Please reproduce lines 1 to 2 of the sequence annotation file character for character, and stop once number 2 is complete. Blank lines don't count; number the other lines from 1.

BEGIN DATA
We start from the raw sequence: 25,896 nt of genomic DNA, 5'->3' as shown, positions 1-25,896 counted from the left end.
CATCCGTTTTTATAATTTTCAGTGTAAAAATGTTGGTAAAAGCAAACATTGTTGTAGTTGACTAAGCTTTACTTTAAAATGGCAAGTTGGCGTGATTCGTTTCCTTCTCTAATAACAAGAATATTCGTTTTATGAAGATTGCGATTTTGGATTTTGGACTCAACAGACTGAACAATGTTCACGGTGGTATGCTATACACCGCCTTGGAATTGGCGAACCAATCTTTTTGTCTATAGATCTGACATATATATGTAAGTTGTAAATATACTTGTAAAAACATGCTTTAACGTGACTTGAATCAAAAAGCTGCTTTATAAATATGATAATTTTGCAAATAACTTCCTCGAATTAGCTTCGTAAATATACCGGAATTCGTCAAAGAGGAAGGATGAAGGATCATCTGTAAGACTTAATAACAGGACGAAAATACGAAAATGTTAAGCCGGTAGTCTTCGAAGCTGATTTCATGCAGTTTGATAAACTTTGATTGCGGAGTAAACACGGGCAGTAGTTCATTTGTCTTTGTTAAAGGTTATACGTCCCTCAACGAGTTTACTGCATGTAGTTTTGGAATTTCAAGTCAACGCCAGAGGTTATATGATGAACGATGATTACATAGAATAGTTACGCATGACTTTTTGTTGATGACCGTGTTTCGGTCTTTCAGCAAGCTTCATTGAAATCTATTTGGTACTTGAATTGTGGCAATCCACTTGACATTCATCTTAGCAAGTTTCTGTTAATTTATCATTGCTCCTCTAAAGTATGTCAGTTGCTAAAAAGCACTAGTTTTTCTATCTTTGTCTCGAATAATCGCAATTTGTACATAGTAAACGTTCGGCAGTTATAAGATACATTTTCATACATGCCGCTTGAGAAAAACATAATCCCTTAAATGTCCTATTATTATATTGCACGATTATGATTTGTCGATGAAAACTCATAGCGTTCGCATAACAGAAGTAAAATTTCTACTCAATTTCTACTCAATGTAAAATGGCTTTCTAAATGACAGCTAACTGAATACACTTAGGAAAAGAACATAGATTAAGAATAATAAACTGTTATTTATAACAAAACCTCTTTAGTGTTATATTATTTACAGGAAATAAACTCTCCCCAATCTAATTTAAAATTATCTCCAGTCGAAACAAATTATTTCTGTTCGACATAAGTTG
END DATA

We start from the raw sequence: 25,896 nt of genomic DNA, 5'->3' as shown, positions 1-25,896 counted from the left end.
CATCCGTTTTTATAATTTTCAGTGTAAAAATGTTGGTAAAAGCAAACATTGTTGTAGTTGACTAAGCTTTACTTTAAAATGGCAAGTTGGCGTGATTCGTTTCCTTCTCTAATAACAAGAATATTCGTTTTATGAAGATTGCGATTTTGGATTTTGGACTCAACAGACTGAACAATGTTCACGGTGGTATGCTATACACCGCCTTGGAATTGGCGAACCAATCTTTTTGTCTATAGATCTGACATATATATGTAAGTTGTAAATATACTTGTAAAAACATGCTTTAACGTGACTTGAATCAAAAAGCTGCTTTATAAATATGATAATTTTGCAAATAACTTCCTCGAATTAGCTTCGTAAATATACCGGAATTCGTCAAAGAGGAAGGATGAAGGATCATCTGTAAGACTTAATAACAGGACGAAAATACGAAAATGTTAAGCCGGTAGTCTTCGAAGCTGATTTCATGCAGTTTGATAAACTTTGATTGCGGAGTAAACACGGGCAGTAGTTCATTTGTCTTTGTTAAAGGTTATACGTCCCTCAACGAGTTTACTGCATGTAGTTTTGGAATTTCAAGTCAACGCCAGAGGTTATATGATGAACGATGATTACATAGAATAGTTACGCATGACTTTTTGTTGATGACCGTGTTTCGGTCTTTCAGCAAGCTTCATTGAAATCTATTTGGTACTTGAATTGTGGCAATCCACTTGACATTCATCTTAGCAAGTTTCTGTTAATTTATCATTGCTCCTCTAAAGTATGTCAGTTGCTAAAAAGCACTAGTTTTTCTATCTTTGTCTCGAATAATCGCAATTTGTACATAGTAAACGTTCGGCAGTTATAAGATACATTTTCATACATGCCGCTTGAGAAAAACATAATCCCTTAAATGTCCTATTATTATATTGCACGATTATGATTTGTCGATGAAAACTCATAGCGTTCGCATAACAGAAGTAAAATTTCTACTCAATTTCTACTCAATGTAAAATGGCTTTCTAAATGACAGCTAACTGAATACACTTAGGAAAAGAACATAGATTAAGAATAATAAACTGTTATTTATAACAAAACCTCTTTAGTGTTATATTATTTACAGGAAATAAACTCTCCCCAATCTAATTTAAAATTATCTCCAGTCGAAACAAATTATTTCTGTTCGACATAAGTTG